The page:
Kotila v. Kentucky
114 S.W.3d 226 (2003)

  • A police officer saw Kotila reaching into the window of a car in a store parking lot. He suspected that Kotila was stealing something from the car.
  • The officer questioned Kotila, who identified himself and said that he was putting something into his friend's car because he didn't have the key. The officer recognized Kotila's name from an unrelated drug investigation. They found the friend (Newhouse) who consented to a search of the car.
    • The search turned up materials used to make methamphetamine, and the car's license plates were fake.
  • Kotila was arrested for possession of drugs.
  • The Trial Court found Kotila guilty of drug possession. He appealed.
    • The specific Kentucky Statute that Kotila was accused of violating said that a person is guilty if they "possess the chemicals or equipment for the manufacture of methamphetamine with the intent to manufacture methamphetamine."
      • How do you define the?
    • Kotila argued that while he was in possession of some of the raw materials to make methamphetamine (all legal to possess by the way), he was not in possession of anhydrous ammonia, which is a key material.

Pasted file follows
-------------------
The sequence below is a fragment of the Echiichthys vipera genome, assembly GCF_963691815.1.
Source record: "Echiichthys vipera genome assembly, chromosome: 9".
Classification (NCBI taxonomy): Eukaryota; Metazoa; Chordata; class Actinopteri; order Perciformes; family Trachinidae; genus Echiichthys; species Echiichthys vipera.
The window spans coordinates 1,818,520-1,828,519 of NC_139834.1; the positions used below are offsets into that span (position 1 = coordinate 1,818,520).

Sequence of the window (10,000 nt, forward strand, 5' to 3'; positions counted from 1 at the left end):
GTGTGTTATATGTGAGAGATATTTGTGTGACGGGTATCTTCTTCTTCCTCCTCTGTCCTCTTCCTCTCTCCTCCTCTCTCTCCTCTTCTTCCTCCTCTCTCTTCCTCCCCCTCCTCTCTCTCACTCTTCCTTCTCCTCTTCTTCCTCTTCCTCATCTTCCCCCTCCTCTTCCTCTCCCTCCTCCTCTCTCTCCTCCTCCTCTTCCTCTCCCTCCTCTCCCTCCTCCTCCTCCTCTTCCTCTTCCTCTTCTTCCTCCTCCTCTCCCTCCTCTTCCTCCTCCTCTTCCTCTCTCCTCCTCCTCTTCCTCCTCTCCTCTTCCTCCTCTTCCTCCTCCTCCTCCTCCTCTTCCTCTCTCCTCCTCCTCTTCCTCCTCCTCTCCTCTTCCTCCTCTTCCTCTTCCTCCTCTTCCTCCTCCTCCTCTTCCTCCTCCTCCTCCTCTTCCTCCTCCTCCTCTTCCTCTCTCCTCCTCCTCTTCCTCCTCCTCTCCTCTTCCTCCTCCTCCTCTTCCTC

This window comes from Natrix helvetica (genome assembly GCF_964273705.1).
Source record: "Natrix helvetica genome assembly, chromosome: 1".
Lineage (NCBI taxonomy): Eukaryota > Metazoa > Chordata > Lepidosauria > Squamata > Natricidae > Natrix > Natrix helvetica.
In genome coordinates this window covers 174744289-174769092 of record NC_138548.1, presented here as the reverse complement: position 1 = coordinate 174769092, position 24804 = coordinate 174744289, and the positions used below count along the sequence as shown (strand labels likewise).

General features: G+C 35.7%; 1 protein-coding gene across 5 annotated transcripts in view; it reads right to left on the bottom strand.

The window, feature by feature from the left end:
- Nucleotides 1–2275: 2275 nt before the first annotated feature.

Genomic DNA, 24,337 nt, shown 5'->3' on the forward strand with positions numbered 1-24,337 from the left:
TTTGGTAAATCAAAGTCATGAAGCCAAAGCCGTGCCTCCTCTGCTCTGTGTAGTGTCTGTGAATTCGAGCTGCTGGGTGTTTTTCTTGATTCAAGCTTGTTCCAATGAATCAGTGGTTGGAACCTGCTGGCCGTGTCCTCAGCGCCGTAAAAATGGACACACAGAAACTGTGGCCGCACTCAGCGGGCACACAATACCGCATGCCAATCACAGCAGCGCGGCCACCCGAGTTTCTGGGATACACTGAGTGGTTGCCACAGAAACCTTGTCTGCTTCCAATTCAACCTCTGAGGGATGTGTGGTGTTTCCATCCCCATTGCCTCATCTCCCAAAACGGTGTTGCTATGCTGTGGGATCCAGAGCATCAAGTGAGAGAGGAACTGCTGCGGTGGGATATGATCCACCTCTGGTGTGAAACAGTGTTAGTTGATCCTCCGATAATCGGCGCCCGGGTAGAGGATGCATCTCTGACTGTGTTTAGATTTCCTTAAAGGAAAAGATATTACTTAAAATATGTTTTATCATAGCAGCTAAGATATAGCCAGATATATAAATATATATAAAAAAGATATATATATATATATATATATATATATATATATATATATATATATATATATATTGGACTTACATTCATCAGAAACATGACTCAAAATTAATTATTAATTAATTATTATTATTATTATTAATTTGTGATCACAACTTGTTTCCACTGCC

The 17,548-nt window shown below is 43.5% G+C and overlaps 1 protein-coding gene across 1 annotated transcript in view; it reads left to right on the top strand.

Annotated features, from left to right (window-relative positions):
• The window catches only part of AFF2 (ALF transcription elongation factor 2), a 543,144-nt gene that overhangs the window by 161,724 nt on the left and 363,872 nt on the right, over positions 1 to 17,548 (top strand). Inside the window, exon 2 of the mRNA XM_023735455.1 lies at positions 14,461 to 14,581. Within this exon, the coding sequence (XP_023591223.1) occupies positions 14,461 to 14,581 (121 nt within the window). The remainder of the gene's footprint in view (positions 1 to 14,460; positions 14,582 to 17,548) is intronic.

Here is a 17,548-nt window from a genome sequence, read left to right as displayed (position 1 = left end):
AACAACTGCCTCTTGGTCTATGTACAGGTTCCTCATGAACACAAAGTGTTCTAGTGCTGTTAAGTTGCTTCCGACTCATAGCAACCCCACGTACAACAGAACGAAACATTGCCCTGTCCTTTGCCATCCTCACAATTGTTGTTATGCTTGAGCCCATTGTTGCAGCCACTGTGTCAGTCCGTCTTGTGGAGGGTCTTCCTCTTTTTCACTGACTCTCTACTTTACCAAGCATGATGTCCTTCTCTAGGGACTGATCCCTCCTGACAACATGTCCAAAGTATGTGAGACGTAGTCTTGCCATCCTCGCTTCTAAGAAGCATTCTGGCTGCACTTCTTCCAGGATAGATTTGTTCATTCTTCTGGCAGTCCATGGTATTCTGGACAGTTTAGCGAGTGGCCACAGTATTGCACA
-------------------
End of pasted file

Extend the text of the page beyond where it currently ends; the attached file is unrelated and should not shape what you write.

• The Appellate Court reversed.
    • The Appellate Court found that, upon a plain reading of the Statute, Kotila was not in possession of the chemicals for the manufacture of methamphetamine.
    • The big question in this case was how the Court was to interpret the word the in the Statute. There are several possible interpretations:
      • It could be interpreted that the Statute means that you only have to possess some of materials.
        • However, this would be an absurd result because then anyone with a mason jar and cotton balls is violating the law.
      • It could be interpreted as meaning all of the materials.
        • However this could allow people to avoid prosecution because they are not in possession of an easily obtainable item such as a mason jar.
    • The Court looked at another Statute that specifically criminalizes of the possession of anhydrous ammonia. The Court found that if the meant some, then there would be no reason for the Statute specifically criminalizing ammonia possession. Therefore the only logical interpretation of the was all.
      • Aka the Rule Against Surplusages.